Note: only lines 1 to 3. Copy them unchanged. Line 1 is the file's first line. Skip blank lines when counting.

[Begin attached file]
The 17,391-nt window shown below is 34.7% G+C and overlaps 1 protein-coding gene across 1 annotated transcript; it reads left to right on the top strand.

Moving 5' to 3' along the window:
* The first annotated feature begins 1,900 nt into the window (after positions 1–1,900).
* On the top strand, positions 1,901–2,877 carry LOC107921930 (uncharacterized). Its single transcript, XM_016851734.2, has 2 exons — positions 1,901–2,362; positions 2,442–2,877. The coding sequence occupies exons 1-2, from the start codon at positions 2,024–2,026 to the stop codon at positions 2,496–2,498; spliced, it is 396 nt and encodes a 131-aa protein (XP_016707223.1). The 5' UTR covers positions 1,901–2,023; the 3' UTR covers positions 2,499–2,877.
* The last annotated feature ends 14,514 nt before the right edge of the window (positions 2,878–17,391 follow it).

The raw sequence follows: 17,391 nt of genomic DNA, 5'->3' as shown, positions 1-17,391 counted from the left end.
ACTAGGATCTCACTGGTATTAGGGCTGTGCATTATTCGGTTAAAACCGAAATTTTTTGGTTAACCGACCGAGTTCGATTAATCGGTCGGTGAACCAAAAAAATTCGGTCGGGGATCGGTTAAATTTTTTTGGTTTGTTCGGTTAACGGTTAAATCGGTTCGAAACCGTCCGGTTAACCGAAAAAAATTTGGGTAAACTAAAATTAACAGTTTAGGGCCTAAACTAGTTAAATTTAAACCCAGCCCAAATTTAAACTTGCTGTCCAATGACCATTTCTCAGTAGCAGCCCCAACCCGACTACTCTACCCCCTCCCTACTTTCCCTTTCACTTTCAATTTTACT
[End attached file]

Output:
The 17,391-nt window shown below is 34.7% G+C and overlaps 1 protein-coding gene across 1 annotated transcript; it reads left to right on the top strand.

Moving 5' to 3' along the window:
* The first annotated feature begins 1,900 nt into the window (after positions 1–1,900).